An Old Friend Returns to Whale Camp

BLOG 2 – 7 Sept 2014
Hueso, an old friend, is back at Península Valdés!
This morning, the whale community in front of the house in Golfo San José was unusual, and unforgettable too. After three days of almost non-stop rain and wind, the sun shone again in Península Valdés. The dirt road has big mudpools that are drying under the sun and the dry west wind.
Since 1995, we have monitored the frequency of kelp gull attacks on southern right whale mothers and calves in this calving ground. Three research assistants are doing observations in Golfo Nuevo, while I am alone for a couple days collecting data from the research station in Golfo San José. I began my observations around 9:30 this morning. Every whale I spotted was not a mother-calf pair: rolling groups of courting and mating adults were noisy and busy, two playful juvenile whales were even busier, and two other solitary juveniles looked exhausted and did nothing but sleep right under the surface.
It took me about one hour to find a mother-calf pair that I could follow with the telescope to start recording data. They were coming from behind the west cliff right toward the house, so I had a front view of both whales. It looked like they were swimming into my telescope. After the mother’s first blow, I noticed right away that she had some white marks on her back, and thought, “What a cute whale.” A minute later, she surfaced to blow again. This time, I saw her marks in more detail, and my heart bumped in my chest. “Hueso is here!” I shouted out loud to myself. Suddenly I got all anxious and nervous because I was “almost” sure that this whale was Hueso, and wanted to confirm this. Good luck was on my side, as she decided to swim slowly at the surface right in front of the house, and…

Hueso in 1999

Hueso in 1999

YES! I took photos and videos of this mother and her calf, and confirmed that she is my “old young” friend Hueso! I ran and shouted like crazy in the porch and went to the beach to greet her, and then climbed up the cliff (after slipping in the mud!) to take more photos. I first saw Hueso with her mother in 1999, when she was a newborn calf. At the time, I was a PhD student doing a project on the behavior and social development of juvenile southern right whales, so I identified and observed calves that later became the juvenile subjects for my study. I named this whale “Hueso” (Spanish for “Bone”) because she has a bone-shaped white mark on her back. She has two more white marks next to it, and her white belly patch goes up her left flank, so she is easy to spot.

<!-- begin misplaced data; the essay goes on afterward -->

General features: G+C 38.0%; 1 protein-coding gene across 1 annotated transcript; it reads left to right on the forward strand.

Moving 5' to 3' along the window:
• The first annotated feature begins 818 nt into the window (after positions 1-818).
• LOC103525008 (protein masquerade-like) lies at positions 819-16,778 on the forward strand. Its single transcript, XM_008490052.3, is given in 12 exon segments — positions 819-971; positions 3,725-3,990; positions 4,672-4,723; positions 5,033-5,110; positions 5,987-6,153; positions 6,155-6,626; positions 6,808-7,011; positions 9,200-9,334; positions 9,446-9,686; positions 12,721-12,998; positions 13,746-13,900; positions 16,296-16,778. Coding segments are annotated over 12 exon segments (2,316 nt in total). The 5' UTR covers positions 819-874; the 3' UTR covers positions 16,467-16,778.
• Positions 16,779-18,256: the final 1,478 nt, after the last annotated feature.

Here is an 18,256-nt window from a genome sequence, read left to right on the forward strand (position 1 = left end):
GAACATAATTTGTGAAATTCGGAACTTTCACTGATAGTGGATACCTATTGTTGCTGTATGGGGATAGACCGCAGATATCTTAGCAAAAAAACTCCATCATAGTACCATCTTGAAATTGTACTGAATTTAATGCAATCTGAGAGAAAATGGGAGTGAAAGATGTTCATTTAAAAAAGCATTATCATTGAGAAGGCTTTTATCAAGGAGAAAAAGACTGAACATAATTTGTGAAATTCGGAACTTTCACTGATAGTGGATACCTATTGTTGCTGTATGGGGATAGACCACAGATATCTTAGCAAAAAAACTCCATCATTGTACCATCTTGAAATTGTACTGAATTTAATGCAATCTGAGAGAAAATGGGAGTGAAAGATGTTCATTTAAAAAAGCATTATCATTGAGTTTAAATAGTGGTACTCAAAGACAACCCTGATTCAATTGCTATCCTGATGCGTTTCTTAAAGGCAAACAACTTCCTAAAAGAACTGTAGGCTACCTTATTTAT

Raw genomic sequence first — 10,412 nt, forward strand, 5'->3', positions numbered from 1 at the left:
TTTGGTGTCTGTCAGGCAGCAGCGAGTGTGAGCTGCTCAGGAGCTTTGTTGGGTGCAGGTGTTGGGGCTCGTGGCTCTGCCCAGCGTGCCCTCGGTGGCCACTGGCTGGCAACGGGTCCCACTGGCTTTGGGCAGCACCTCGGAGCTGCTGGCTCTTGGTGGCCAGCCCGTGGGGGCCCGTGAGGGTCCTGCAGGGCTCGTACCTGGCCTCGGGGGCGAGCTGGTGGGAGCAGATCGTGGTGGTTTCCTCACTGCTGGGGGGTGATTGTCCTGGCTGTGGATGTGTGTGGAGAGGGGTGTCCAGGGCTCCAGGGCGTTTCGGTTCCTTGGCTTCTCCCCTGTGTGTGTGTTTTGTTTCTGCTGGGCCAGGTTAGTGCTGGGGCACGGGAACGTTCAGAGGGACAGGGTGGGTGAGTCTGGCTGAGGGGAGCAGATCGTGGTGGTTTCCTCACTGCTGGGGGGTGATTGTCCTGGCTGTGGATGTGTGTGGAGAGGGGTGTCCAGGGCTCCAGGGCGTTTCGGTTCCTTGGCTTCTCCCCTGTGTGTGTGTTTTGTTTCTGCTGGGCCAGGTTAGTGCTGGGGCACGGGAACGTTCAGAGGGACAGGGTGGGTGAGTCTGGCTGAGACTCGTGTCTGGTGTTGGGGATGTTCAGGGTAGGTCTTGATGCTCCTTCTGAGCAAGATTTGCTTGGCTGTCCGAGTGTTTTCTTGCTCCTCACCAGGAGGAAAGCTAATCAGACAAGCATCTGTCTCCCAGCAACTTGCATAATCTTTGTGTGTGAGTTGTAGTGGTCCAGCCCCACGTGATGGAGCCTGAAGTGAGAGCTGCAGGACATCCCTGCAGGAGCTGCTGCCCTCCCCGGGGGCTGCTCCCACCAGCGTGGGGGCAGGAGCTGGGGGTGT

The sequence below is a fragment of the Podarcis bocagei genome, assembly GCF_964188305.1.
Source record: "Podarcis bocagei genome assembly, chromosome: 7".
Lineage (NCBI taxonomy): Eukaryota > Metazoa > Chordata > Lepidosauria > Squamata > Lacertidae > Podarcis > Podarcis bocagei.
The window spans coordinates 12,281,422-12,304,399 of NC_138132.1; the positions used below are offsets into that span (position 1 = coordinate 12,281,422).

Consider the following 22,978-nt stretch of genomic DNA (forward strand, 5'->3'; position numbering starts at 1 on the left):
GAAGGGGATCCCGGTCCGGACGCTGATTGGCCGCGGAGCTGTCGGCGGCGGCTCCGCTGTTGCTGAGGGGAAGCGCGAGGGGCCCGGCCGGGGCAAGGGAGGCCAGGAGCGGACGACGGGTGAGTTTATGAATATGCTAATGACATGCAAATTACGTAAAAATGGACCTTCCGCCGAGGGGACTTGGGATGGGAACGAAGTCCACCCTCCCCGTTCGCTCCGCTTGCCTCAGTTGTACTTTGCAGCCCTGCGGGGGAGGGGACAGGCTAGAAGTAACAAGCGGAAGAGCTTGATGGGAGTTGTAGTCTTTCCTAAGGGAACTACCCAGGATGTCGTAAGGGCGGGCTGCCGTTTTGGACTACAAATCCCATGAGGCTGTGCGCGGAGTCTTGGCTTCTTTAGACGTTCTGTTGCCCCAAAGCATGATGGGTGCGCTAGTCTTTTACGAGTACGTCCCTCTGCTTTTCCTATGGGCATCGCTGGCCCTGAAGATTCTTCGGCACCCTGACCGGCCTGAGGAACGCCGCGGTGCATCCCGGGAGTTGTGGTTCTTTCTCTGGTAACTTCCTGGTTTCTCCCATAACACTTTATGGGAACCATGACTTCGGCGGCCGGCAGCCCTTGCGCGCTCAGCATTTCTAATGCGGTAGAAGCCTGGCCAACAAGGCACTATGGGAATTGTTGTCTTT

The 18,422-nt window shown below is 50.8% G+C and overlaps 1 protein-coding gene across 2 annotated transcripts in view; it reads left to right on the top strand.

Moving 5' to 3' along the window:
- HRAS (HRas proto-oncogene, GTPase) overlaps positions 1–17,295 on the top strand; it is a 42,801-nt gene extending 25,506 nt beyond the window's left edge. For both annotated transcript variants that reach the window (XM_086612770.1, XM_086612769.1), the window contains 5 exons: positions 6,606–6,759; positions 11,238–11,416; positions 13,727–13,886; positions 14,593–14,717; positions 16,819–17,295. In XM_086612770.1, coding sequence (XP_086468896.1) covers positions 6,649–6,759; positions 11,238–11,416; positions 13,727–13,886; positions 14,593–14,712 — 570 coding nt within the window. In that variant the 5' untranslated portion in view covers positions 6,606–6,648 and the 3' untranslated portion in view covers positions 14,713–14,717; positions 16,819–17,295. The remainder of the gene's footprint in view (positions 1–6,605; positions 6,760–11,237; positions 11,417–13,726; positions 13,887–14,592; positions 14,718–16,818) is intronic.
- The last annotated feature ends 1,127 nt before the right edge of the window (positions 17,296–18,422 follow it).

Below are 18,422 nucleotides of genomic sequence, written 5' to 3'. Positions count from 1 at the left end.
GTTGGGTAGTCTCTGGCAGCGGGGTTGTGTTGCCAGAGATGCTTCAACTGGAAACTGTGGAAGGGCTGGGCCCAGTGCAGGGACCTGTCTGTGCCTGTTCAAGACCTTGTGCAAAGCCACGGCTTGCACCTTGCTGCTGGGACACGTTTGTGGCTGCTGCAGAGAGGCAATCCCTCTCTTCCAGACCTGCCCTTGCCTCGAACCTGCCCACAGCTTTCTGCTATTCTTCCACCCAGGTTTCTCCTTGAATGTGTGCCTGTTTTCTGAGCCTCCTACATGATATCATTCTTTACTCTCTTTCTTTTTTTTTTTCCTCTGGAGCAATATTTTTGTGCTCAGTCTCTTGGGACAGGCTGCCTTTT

When she was a calf, Hueso was very boisterous, always breaching and playing around her mom. A year later, Hueso was weaned and became an independent and very sociable juvenile whale who appeared to enjoy the company of other young whales such as Mochita (the star of our Right Whale Adoption Program – you can adopt her here!) and Rombita, who were born in 1999 too. To my surprise, I saw Hueso again in 2006 with her first calf, becoming a young mother at age 7. This calf was very energetic too! In 2009, I saw Hueso from the plane in Golfo Nuevo during our aerial survey, and photographed her and her second calf… breaching! And today, I saw Hueso at age 15 with her third known calf, who by the end of my observations was… breaching! It looks like the hyper gene runs in her family.
Hueso in 2009

Hueso in 2009

So, I have known Hueso for fifteen years now, since she was born in the same bays where I saw her this morning with her third known calf. It is hard to describe how I feel when I encounter a whale that I have known since she was born. It is definitely exhilarating! Hueso is almost the same age as my niece Mora, who is fourteen. All these years, I have seen Hueso and Mora grow to become a young whale mom and a young, lovely teenage girl.
This makes me think of the cycles of life on Earth, on land and at sea. Millions of southern right whales were born before Hueso was born. They swam in these same bays, and they had their calves who in turn became adults and had their own calves, and the cycle repeated over and over again, millions of times, until one time the one whale that was born had a bone-shaped white mark on her back. And one among millions of human beings was there, watching, observing, taking notes and naming her Hueso. Hueso is now swimming in the bay in front of this isolated house on the shores of Patagonia, and I am wiriting and watching that same bay where she is swimming. And for a blink in the history of the planet, that whale and this human being have shared 15 years of common history. Fifteen years that are nothing in the never-ending cycle of life, but that mean much to me, thanks to a charming whale named Hueso.
Mariano, from Golfo San José in Península Valdés, ArgentinaMariano after finding Hueso in 2014b

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